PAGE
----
Kat, a consummate loner who has been living in the woods with little human contact for several years. She is incredibly distrustful of others as she has seen much of the worst in people. It becomes apparent that she is a genius, and she is also incredibly willful and headstrong. Although she towers intellectually she is often an emotional child, at least in the beginning. She is an extremely proficient fighter and when her life is threatened she will go into a ferocious rage which can overpower nearly any adversary. She has a strong code of honor and will protect those she sees as unfairly victimized. As time goes by she comes to understand the value social interaction can offer her, and has a powerful capacity for attachment, but finds there is always a price for such things.

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I am also currently writing a novel, However I have no planned finishing date but I did make a new years resolution to finnish it before this year is over. I'm going to get it published by http://www.authorhouse.com which is an online print-on-demand self-publishing company which provides you with the tools to publish it your self.

I have various works that I am currently writing, among them a novoul and novoulette. I have thought about AuthorHouse, but also LuLu, and particularly this one. (I won't go with PublishAmerica) I think that by the time that I have at least one or two books written, I will already have bought a block of ISBN numbers, and then after they are "finished" send them off to be copyrighted, then off to print. So, having ISBN numbers, I'm actually a publisher myself, in that sense. I'm still not fully sure of what I will do, I'm stil very new to all of this, having started my literary life not even 2 years ago, but my rebirthday is coming up soon though :confused:

There have been others on this forum that have used LuLu and PublishAmerica to get their works out there. I've spoken to them about those services.

Edited by intellectualammo

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I recommend the novels of Kay Nolte Smith. I don't know if she was an Objectivist or not, but I believe she wrote a few articles for one of the Objectivist publications.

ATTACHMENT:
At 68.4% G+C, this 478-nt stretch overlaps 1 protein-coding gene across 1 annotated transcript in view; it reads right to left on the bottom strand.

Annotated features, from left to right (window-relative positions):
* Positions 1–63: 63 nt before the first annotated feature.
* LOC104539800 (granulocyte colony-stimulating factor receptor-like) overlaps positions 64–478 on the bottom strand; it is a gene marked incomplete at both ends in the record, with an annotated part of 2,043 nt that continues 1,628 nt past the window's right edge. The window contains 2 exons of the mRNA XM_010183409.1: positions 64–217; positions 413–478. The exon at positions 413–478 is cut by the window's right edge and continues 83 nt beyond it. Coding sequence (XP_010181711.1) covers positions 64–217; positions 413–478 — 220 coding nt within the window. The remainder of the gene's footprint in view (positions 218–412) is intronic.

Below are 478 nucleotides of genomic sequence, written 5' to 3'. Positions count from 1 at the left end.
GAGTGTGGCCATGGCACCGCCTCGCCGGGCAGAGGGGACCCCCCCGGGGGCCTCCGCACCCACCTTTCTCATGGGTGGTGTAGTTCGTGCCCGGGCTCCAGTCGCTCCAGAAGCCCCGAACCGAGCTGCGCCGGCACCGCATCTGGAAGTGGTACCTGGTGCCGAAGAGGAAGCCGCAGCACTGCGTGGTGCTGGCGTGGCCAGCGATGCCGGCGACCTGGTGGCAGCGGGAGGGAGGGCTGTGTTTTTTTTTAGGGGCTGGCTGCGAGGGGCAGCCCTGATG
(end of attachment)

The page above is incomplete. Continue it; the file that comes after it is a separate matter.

Her novels have well-developed characters - very memorable heroes - people I'd want to meet in real life. Her novels have interesting plots, with many surprising turns in the action (i.e., the plot doesn't proceed as one might have thought it would). I always thought her writing showed clearly the influence of Ayn Rand and Objectivism.

The titles, together with dates of publication are:

The Watcher (1980)

Catching Fire (1982)

Mindspell (1983)

Elegy for a Soprano (1985)

Country of the Heart (1987)

A Tale of the Wind (1991)

Venetian Song (1994)

I want to thank you for recommending this writer. I can't find her articles on my Objectivism Research CD-ROM. I have read elsewhere that she had written at least one or two articles, one on Ibsen, I think it was said, in The Objectivist. I have the original The Objectivst Newsletter's, but not The Objectivist originals, so I can't check that claim.

But anyways, I'm currently reading her Country of the Heart, and once I at once quickly got settled down into the novel and I am thoroughly enjoying it, save only 2-3 things I found that I didn't like in it so far, but it's rather trivial to point out, and too soon to, since I don't know how the rest of this novel will turn out. I'm becoming rather fond of the way she says things in this novel too, especially the characterization. Great read so far! Thanks again!

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Her novels have well-developed characters - very memorable heroes - people I'd want to meet in real life.

And when you read her novels, it feels like the characters have such a strong literary pulse, that they are more real and not cardboard, or papery in any way. I finished reading Country of the Heart a night or two and didn't want to put it down, but keep carrying it with me, and I will, but only in my memory, for I am already carrying another of her works around one titled A Tale of the Wind. I wanted to purchase a copy of the former...but I was surprised to see that such a novel is...out of print. So are almost all 8 of them, save one. How unfortunate. I wish a printing press would revive the novels, giving them a literary pulse again. It's worth the ink, for the most part, I think.